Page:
Nearly four out of five diabetic patients with severe cases of a disabling condition called Charcot foot were able to walk normally again following surgery, a Loyola Medicine study has found.
A centralized chronic disease management program produced significant improvements in the care of patients with diabetes, hypertension or cardiovascular disease treated at practices in the Massachusetts General Hospital primary care network.
Researchers at the Eli and Edythe Broad Center of Regenerative Medicine and Stem Cell Research at UCLA have discovered how high glucose levels -- whether caused by diabetes or other factors -- keep heart cells from maturing normally. Their findings help explain why babies born to women with diabetes are more likely to develop congenital heart disease.
Risk factors for developing cardiovascular disease or eye and renal damage following type 2 diabetes are much more common among patients who are diagnosed before the age of 45 than in elderly newly-diagnosed patients. According to researchers behind a study from Aarhus University, this is a situation that the healthcare sector should take seriously and adapt to.
A computing system with artificial intelligence that can learn to do tasks that normally require human intelligence could detect retinal images that did and did not show diabetic retinopathy and related eye diseases in multiethnic populations.
Researchers at Lund University in Sweden have found that the presence of death receptors in the blood can be used to directly measure the risk of developing cardiovascular diseases and type 2 diabetes. 'We see that people with known risk factors such as high blood sugar and high blood fats also have heightened death receptor levels,' says Professor Jan Nilsson who led the study.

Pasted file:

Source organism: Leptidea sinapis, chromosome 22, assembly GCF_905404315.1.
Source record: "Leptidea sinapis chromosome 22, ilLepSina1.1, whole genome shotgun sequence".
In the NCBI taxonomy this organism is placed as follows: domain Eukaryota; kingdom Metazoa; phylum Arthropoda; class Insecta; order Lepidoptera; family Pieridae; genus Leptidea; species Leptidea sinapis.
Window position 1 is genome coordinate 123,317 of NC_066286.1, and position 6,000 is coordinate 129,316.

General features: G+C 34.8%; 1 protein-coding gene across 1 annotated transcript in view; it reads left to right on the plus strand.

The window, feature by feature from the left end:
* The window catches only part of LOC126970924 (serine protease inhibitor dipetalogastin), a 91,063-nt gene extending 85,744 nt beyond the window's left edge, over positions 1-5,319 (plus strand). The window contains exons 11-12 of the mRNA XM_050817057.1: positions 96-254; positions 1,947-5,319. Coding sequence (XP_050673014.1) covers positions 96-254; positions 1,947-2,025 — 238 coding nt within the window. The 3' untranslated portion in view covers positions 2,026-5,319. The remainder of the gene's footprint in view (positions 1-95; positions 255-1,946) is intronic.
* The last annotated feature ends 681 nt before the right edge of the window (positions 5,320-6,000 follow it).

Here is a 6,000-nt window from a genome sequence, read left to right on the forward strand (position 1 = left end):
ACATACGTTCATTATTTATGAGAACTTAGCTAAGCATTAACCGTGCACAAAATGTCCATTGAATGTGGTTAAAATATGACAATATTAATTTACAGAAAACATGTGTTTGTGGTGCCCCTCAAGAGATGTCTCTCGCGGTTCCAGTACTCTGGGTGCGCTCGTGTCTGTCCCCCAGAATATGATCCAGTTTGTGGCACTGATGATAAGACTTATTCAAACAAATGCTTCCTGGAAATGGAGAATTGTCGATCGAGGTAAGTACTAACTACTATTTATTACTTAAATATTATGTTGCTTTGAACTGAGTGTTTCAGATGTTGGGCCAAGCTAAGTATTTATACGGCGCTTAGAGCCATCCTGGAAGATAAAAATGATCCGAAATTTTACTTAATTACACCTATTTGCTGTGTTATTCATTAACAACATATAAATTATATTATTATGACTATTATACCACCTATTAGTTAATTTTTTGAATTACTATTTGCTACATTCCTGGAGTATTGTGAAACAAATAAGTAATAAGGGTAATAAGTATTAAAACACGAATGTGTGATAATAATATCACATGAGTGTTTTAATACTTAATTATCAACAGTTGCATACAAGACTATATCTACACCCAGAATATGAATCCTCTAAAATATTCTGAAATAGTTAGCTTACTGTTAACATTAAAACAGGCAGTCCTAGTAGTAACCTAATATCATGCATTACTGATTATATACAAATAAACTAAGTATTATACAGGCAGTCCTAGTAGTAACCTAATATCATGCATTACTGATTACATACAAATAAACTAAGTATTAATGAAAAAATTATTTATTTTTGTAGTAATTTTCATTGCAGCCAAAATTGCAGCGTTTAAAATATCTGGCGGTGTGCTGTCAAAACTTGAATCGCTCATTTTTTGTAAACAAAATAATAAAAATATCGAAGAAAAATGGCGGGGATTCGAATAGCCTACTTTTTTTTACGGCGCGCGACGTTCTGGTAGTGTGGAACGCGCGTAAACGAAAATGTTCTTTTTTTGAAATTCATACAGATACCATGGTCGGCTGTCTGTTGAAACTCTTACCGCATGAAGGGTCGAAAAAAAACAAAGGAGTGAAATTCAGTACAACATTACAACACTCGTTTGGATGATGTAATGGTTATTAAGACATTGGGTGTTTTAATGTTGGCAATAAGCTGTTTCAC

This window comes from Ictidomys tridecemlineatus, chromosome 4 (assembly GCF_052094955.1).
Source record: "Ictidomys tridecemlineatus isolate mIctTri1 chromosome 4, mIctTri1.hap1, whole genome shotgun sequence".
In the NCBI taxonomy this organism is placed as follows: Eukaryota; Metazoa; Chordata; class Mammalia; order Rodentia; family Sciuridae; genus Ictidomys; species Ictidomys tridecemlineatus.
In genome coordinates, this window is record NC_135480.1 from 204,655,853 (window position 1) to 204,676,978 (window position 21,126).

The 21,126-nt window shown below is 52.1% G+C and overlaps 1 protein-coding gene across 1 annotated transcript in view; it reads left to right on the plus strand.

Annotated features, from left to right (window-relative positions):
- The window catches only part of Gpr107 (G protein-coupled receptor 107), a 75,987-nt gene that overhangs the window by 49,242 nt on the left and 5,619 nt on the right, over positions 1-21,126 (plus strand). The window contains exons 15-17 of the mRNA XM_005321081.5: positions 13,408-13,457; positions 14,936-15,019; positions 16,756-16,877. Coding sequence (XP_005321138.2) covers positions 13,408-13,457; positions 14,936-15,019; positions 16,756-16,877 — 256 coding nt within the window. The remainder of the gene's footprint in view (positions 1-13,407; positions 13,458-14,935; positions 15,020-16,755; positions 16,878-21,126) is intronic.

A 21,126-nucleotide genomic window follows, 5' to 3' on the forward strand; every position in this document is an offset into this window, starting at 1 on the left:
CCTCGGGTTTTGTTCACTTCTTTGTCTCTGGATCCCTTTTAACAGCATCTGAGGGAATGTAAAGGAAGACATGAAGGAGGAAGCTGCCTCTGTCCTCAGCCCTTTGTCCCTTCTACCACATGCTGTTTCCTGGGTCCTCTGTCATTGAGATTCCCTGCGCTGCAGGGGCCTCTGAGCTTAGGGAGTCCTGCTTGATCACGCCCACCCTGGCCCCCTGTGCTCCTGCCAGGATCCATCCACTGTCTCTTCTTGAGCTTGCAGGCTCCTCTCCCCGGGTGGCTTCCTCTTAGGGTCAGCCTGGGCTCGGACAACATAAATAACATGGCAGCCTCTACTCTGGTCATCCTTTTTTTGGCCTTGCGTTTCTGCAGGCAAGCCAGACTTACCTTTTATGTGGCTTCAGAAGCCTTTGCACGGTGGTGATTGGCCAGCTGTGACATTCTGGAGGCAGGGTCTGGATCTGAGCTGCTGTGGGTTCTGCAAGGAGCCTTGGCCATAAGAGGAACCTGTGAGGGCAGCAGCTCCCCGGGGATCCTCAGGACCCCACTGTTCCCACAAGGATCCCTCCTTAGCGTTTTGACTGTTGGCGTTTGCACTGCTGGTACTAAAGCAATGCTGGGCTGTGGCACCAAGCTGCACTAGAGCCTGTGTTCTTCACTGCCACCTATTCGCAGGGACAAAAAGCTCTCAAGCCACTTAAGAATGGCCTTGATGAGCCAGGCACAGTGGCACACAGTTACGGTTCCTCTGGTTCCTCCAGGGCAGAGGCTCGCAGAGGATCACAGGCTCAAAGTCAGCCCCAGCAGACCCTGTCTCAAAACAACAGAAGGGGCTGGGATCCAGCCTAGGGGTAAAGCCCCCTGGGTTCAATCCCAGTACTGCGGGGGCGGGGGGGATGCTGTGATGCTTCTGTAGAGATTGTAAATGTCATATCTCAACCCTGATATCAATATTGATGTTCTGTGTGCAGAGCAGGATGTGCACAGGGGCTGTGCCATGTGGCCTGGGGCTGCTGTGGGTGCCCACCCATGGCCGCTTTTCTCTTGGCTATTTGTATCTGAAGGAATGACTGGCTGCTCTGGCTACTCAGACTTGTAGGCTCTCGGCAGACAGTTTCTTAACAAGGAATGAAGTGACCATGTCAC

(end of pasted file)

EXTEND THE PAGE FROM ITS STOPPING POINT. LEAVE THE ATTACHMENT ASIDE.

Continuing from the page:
'We decided to create new approaches to prevention and treatment of diabetes by using synthesized anti-diabetic chemical compounds. It was important for us to understand the mode of their action on cell, tissue, organ, and body levels,' said Irina Danilova, the author of the research.
Diabetes is known to increase a person's risk of kidney disease. Now, a new study from Washington University School of Medicine in St. Louis suggests that the converse also is true: Kidney dysfunction increases the risk of diabetes. Further, the researchers deduced that a likely culprit of the two-way relationship between kidney disease and diabetes is urea. The findings are significant because urea levels can be lowered through medication and diet.
An individualized approach to glucose control in type 2 diabetes can save billions of dollars over time nationwide due to decreased medication costs and would slightly improve quality of life compared with uniform intensive control (HbA1C level < 7 percent).
A cost analysis by researchers at the University of Chicago Medicine shows treatment plans that set individualized blood sugar goals for diabetes patients, tailored to their age and health history, can save $13,546 in health care costs over their average lifetime when compared with treatment strategies that stick to a uniform national standard.